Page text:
A taboo topic
The expulsion and murder of the so-called "Sudeten" Germans by war-weary Czechs after World War II traumatized the German-Czech relationship. Decades later the two countries are both part of the European Union and share an open border. Yet the fate of the three million Sudeten German expellees has remained a sensitive topic.
"Habermann," a Czech-German-Austrian film playing in European theaters this fall portrays the suffering of the Germans in Czechoslovakia after World War II for the first time. The film's Slovakian director, Juraj Herz, is himself a survivor of the Holocaust. He's attempted to make a balanced film that is fair to both sides, casting a critical, yet sympathetic eye.
The Sudetenland refers the western border regions of then-Czechoslovakia that were inhabited mostly by ethnic Germans.
A history that spares no one
The film opens with a dramatic scene from 1945: the violent expulsion of the Germans by a mob of murderous Czechs.
Less than a decade before, the title character August Habermann, a successful German owner of a lumber mill, married the Czech Jana. She's half-Jewish but doesn't know it. Habermann sees himself as an apolitical Sudeten German.
But just one year later, on September 30, 1938 the day he and his wife are celebrating their daughter's baptism, the Nazis enter the Sudetenland, changing everything.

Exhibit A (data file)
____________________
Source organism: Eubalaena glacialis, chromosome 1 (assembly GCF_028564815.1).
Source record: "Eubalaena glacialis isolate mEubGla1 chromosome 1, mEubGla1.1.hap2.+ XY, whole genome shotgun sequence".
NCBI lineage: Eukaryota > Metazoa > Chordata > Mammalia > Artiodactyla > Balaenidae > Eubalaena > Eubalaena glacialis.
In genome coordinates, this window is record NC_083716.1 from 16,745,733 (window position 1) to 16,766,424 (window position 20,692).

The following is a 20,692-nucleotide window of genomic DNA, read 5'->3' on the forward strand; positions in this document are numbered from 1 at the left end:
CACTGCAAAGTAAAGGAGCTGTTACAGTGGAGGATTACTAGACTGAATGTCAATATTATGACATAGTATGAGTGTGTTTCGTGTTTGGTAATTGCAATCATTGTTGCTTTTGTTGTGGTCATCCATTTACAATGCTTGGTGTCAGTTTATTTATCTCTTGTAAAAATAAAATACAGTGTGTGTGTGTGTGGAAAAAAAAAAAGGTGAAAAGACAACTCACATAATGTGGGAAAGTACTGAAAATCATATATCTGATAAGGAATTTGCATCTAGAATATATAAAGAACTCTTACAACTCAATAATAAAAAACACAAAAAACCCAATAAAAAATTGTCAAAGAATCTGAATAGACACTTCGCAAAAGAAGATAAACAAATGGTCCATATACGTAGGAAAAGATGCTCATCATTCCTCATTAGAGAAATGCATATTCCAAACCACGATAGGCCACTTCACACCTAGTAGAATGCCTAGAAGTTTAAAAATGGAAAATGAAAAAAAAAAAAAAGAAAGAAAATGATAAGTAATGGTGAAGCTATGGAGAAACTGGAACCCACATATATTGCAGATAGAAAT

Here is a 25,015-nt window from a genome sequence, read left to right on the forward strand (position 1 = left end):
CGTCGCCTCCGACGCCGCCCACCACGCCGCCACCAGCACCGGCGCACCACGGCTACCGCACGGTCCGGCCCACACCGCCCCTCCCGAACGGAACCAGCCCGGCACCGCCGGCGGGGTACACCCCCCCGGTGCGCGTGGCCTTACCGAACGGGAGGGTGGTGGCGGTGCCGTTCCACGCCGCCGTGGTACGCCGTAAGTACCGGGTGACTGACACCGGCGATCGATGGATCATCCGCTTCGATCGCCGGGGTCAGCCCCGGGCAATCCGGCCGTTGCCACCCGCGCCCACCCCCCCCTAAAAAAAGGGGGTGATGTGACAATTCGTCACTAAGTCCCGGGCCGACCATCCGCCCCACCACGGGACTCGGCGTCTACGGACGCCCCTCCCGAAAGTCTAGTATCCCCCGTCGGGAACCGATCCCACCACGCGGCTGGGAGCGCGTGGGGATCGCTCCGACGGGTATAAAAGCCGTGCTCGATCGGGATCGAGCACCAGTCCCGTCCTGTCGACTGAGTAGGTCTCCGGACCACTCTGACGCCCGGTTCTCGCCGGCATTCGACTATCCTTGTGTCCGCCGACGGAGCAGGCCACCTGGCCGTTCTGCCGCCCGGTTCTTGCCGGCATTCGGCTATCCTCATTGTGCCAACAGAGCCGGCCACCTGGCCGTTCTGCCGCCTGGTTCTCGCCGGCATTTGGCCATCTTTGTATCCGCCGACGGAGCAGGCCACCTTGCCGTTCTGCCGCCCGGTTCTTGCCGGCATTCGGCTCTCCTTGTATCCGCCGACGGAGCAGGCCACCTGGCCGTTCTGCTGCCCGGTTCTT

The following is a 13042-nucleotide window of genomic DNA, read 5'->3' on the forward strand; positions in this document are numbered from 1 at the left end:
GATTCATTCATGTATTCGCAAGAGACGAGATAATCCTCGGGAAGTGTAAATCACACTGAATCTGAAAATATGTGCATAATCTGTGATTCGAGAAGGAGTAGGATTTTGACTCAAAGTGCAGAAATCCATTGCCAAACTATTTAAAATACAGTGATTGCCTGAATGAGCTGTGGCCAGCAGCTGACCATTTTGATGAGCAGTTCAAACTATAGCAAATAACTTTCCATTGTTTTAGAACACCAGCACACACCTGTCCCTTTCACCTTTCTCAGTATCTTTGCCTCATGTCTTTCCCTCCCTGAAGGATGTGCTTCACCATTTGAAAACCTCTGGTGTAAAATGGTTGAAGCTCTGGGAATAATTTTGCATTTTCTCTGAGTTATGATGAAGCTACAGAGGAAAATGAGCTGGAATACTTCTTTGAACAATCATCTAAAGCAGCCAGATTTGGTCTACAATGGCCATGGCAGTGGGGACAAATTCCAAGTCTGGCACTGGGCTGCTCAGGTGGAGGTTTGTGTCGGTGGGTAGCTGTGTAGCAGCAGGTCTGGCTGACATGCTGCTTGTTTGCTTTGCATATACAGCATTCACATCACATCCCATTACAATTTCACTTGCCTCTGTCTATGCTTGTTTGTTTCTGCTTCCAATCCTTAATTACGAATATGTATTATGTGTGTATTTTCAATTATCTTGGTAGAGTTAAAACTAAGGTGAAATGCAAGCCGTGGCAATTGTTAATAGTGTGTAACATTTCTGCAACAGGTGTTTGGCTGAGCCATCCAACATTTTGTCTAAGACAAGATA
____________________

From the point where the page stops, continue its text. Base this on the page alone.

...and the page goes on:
As the war wages on, the once pragmatic Habermann finds himself trapped by both sides of the conflict. He tries again and again to protect his wife and his Czech employees and friends. But the pressure under SS unit leader Kurt Koslowski and the other Nazis only grows.
When Habermann's best friend, the Czech Jan Brezina, is implicated in the murder of two German soldiers, Koslowski vows to take revenge and even tries to get Habermann to help him.
In the end some Czechs' basest instincts of revenge and resentment take over in a retaliation that spares no one, not even the innocent Habermann.
Dealing with history
The film has its weakness, but what director Herz achieves is the depiction of a rarely told story with dramatic images. With scenes of the bloodthirsty Czech mobs and the Germans forced to wear the letter "N" to mark themselves as "Nemec," Czech for German, he draws parallels with the persecution of the Jews under the Nazis.
Ben Becker, who plays Koslowski, the film isn't just about identifying fault.
"It's not necessarily about feeling guilty," he says. "It's about dealing with a part of history."
Author: Joerg Taszman / hf
Editor: Kyle James